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(Pocket-lint) - Lacie continues its range of “ruggedised” portable storage/media access devices with the new Rugged Safe, a similarly styled device with one immediately redeeming feature - the presence of a biometric authentication module. Or, to you and me, a fingerprint scanner.

Most will have probably seen these sorts of devices before; their main purpose being to add an extra degree of security and/or convenience to drives that may be used with shared computers or in public environments, where simply unplugging and carrying it around isn’t practical.

Lacie employs a number of layers of security on top of the headline fingerprint scanner though, including automatic 128-bit AES encryption of any data that is copied to the drive and an additional software encryption via the supplied Genie Backup Assistant. On the outside the protection offered by the rubber “sleeve” the unit is encased in is complemented by anti-shock pads around the drive itself, allowing it to cope with a realistic level of punishment without compromising your data.

Though installation of the Genie Backup software is optional, when the drive is plugged in for the first time it’s necessary to configure the Safe Manager software that comes pre-installed to recognise at least one fingerprint by creating a registered user and password that, by default, then becomes the administrator. Up to ten fingerprints can be stored in the Rugged Safe’s secure database, and the software makes it fast and easy to set up whatever combination of access you wish. It’s recommended that you register more than one fingerprint for the main administrator, for example, in case a digit is injured and/or bandaged so as to prevent access, and to add more than one administrator in case someone isn’t available.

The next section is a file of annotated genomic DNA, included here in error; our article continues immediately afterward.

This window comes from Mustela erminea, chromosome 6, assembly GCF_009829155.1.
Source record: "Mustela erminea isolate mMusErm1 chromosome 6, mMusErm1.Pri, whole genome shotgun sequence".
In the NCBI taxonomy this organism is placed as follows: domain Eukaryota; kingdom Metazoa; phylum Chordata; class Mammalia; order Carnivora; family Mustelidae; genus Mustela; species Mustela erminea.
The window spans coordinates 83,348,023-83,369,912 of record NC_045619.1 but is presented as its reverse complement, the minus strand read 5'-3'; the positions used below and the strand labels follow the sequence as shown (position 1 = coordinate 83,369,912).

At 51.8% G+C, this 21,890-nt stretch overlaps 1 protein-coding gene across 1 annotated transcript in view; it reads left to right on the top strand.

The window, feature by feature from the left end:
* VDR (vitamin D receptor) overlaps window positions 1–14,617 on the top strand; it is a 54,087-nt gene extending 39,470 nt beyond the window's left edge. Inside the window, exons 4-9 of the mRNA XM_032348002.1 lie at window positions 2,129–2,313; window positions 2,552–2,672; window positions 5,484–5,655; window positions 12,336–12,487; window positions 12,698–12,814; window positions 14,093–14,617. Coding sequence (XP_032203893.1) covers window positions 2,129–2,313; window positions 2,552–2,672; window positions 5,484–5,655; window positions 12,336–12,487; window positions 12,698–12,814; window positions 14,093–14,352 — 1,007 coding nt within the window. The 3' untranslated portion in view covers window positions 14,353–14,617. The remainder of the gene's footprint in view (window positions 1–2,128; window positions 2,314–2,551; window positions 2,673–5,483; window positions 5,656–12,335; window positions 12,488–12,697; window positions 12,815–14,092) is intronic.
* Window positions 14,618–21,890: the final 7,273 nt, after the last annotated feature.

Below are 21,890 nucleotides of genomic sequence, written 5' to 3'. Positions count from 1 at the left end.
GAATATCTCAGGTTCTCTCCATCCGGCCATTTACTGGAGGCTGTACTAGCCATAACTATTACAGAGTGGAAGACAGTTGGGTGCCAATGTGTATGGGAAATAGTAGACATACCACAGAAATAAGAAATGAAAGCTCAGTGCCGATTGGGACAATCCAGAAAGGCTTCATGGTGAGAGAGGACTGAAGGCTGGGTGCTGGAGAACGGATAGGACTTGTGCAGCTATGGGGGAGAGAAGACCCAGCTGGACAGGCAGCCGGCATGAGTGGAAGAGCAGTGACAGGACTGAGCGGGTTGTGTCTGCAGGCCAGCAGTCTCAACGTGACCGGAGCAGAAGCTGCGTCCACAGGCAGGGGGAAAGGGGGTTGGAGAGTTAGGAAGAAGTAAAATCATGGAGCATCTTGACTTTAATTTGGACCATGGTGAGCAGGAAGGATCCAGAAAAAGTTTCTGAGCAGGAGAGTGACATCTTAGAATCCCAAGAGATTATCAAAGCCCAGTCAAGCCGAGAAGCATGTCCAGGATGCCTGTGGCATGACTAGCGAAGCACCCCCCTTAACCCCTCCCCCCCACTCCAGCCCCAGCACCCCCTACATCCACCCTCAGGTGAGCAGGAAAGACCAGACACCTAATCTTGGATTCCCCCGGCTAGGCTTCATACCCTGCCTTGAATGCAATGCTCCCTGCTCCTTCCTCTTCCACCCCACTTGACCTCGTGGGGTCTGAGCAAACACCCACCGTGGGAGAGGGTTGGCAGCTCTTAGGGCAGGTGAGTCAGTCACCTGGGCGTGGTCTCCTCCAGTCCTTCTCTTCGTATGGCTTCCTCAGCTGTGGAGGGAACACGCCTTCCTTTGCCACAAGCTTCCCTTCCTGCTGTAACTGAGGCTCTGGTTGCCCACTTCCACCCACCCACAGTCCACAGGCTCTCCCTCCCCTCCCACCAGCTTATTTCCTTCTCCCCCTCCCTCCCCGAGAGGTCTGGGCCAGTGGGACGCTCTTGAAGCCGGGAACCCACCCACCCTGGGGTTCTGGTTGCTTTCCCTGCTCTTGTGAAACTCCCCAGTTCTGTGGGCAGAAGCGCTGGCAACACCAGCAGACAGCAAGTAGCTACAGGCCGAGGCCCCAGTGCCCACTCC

Once this process is complete, a small LED above the fingerprint reader shows “red” for blocked access, “green” for access granted and “orange” as it’s processing a request. This works very well, and quickly (and correctly) granted or denied access in around a second following a “swipe” every time.

Of course automatic encryption does incur some overheads, and in our tests the Rugged Safe achieved transfer speeds of around half what you’d expect from a typical USB 2.0 device. It’s hard to be critical here though, and those who desire this level of security should also expect some compromises along the way.

Genie Backup Assistant is a tidy and useful piece of software for those who don’t already have a fast and easy way to create and schedule backups. As mentioned, additional 128-bit AES encryption is available for the more paranoid traveller, as well as compression, network support and the ability to select from a range of file categories for backup, including email and system settings.

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Though the Rugged Safe is a fair bit more expensive than you’d typically want to pay for a 500GB hard drive, there’s obviously a premium involved in the benefit of this sort of technology. While £159.99 does seem a bit steep, we could find little at fault with the actual process of encryption and access and not being military-grade hackers, little to fault about the integrity of the security. For those who would require this level of protection for data, the Rugged Safe does its job very well.


Lacie’s Rugged Safe ticks all the most important boxes and while there are some compromises to be made in terms of transfer speeds and a price premium, there’s little to criticise in the way it goes about its job. With some useful and intuitive software provided to take the hassle out of backup and user administration, this is a solid and reliable solution that should offer peace of mind to those who require it.

Writing by Paul Lester.